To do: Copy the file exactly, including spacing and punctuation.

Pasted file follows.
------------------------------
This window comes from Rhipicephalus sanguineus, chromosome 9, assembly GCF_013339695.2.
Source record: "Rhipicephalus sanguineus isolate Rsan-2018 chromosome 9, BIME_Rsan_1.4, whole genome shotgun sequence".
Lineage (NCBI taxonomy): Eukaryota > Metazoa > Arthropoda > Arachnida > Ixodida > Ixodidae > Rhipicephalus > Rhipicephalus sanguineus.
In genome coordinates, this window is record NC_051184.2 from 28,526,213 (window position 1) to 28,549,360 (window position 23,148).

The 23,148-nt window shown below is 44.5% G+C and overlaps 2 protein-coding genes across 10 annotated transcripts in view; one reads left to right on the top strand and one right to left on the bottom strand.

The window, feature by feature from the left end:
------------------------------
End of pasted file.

This window comes from Rhipicephalus sanguineus, chromosome 9, assembly GCF_013339695.2.
Source record: "Rhipicephalus sanguineus isolate Rsan-2018 chromosome 9, BIME_Rsan_1.4, whole genome shotgun sequence".
Lineage (NCBI taxonomy): Eukaryota > Metazoa > Arthropoda > Arachnida > Ixodida > Ixodidae > Rhipicephalus > Rhipicephalus sanguineus.
In genome coordinates, this window is record NC_051184.2 from 28,526,213 (window position 1) to 28,549,360 (window position 23,148).

The 23,148-nt window shown below is 44.5% G+C and overlaps 2 protein-coding genes across 10 annotated transcripts in view; one reads left to right on the top strand and one right to left on the bottom strand.

The window, feature by feature from the left end: